A conservationist has captured the amazing moment he came face-to-face with a huge barrel jellyfish along Cornwall's south coast.
The presence of such a large jellyfish in the waters of Cornwall may come as a surprise to most but not to marine expert Matt Slater, who told the BBC earlier this year that a plethora of jellyfish with domes "the size of dustbin lids" had been spotted along Cornwall's coast.
Barrel jellyfish, which are usually 90cm-wide with tentacles that can stretch to 6 feet, are normally spotted further out to sea but the mild winter is presumed to have led to more plankton being available to eat closer to shore.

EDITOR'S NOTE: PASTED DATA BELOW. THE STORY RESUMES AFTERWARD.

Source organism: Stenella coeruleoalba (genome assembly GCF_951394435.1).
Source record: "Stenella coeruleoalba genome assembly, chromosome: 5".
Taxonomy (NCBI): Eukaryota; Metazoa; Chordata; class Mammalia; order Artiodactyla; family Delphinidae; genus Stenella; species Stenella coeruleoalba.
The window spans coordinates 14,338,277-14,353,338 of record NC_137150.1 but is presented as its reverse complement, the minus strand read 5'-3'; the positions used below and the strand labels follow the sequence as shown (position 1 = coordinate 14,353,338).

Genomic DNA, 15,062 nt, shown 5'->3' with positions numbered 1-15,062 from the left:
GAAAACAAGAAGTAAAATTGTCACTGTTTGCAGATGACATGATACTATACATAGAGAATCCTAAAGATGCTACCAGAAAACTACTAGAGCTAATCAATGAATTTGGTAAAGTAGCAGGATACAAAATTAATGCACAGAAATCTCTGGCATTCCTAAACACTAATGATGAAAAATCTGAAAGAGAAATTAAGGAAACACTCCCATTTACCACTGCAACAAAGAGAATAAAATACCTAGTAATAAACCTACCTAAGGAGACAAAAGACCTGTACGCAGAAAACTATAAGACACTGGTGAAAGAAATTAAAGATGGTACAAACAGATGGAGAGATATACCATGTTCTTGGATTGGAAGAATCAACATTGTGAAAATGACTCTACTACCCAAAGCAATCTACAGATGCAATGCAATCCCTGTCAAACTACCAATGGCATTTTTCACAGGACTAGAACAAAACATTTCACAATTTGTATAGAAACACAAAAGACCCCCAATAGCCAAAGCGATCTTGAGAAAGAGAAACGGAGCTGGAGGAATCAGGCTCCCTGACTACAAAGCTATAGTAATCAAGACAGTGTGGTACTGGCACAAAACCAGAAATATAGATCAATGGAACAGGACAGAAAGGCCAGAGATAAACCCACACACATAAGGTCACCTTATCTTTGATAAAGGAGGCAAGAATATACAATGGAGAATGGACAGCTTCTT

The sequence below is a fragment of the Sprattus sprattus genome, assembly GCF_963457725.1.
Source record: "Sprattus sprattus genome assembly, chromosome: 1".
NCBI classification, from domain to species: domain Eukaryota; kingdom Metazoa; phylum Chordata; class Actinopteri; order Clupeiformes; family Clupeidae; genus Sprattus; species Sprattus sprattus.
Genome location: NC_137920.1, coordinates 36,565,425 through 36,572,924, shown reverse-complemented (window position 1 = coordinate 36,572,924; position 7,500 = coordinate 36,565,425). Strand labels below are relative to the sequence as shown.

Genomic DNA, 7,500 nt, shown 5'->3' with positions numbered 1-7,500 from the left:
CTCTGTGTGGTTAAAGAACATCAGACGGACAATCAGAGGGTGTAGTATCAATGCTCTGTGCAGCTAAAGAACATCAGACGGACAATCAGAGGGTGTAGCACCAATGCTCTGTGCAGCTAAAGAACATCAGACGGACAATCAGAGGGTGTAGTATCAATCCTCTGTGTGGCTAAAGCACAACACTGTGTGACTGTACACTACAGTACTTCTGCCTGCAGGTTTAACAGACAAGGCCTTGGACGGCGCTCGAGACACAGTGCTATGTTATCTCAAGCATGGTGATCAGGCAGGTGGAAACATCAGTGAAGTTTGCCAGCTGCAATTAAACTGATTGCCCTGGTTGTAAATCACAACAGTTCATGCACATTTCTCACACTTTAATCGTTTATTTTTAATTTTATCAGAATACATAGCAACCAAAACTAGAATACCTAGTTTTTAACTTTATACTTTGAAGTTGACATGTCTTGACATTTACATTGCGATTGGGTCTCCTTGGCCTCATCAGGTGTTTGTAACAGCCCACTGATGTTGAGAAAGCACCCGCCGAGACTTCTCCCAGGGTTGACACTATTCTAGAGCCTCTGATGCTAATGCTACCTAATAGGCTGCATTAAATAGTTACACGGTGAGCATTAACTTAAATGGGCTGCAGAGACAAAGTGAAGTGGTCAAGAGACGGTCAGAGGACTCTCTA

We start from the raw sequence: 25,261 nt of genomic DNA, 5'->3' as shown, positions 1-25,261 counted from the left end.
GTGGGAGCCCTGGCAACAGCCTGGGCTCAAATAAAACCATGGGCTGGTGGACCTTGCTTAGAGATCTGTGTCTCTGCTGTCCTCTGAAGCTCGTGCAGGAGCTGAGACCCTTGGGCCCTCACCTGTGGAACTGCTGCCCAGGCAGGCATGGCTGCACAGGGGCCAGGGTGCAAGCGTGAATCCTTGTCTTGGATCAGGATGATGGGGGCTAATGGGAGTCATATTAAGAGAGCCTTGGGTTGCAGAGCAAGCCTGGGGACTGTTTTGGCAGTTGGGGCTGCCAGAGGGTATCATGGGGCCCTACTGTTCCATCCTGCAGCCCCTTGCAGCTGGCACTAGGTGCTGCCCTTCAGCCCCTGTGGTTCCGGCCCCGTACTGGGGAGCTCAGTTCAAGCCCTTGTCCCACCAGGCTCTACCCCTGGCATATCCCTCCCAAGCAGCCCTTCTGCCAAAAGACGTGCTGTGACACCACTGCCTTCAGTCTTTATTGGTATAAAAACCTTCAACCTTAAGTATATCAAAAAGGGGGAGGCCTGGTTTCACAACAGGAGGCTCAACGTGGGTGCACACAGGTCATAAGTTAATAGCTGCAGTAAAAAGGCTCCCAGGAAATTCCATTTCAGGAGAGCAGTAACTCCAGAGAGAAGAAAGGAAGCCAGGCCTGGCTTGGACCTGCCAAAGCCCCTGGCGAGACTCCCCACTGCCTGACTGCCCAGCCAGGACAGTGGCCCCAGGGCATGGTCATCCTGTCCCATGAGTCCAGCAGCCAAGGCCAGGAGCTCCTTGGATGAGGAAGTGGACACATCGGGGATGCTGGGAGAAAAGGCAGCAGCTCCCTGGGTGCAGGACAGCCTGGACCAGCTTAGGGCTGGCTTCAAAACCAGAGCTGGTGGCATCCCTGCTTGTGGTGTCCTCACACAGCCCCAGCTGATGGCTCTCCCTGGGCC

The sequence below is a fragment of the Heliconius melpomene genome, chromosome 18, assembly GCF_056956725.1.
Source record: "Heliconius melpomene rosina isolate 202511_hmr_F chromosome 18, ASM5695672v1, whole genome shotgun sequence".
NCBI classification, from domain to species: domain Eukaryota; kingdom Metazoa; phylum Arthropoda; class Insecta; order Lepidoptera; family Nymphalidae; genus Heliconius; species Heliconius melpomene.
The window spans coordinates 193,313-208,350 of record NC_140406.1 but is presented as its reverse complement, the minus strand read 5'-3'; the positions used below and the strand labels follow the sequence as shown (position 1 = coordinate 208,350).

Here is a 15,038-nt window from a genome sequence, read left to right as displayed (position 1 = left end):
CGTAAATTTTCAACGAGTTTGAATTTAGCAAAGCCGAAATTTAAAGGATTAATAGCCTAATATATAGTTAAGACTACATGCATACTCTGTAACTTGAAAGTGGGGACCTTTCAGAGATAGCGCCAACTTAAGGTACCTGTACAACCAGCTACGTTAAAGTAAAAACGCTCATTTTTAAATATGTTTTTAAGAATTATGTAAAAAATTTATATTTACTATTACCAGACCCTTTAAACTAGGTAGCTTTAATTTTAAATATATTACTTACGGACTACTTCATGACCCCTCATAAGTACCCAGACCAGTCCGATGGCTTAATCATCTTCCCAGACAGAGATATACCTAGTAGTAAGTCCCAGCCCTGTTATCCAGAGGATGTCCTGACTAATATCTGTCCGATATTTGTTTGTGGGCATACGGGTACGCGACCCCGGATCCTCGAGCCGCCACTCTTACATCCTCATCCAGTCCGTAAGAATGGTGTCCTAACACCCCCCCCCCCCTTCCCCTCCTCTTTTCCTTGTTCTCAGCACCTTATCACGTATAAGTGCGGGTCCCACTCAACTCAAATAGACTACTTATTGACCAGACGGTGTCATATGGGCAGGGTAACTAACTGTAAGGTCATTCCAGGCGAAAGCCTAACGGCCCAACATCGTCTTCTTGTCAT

While the large creature in the video is evidently menacing, experts state the barrel jellyfish's stings cause no harm to humans but that it is best not to handle them either.
Slater, a marine awareness officer at the Cornwall Wildlife Trust, told ITV: "These creatures are incredibly beautiful when you get a close look at them.
"The tentacles really look like soft coral, and round the edge of the jellyfish’s umbrella like bell there is a deep blue line punctuated every twenty centimetres or so with a tiny dot, a sensory statocyst."
Slater added that the influx in jellyfish in Cornwall represented the largest number of jellyfish in the region's waters since 2002.
On Cornwall's northern coast, there has been a large number of sightings of blue jellyfish, which give a mild sting.
The Cornwall Wildlife Trust has urged people to get in touch and record sightings of jellyfish.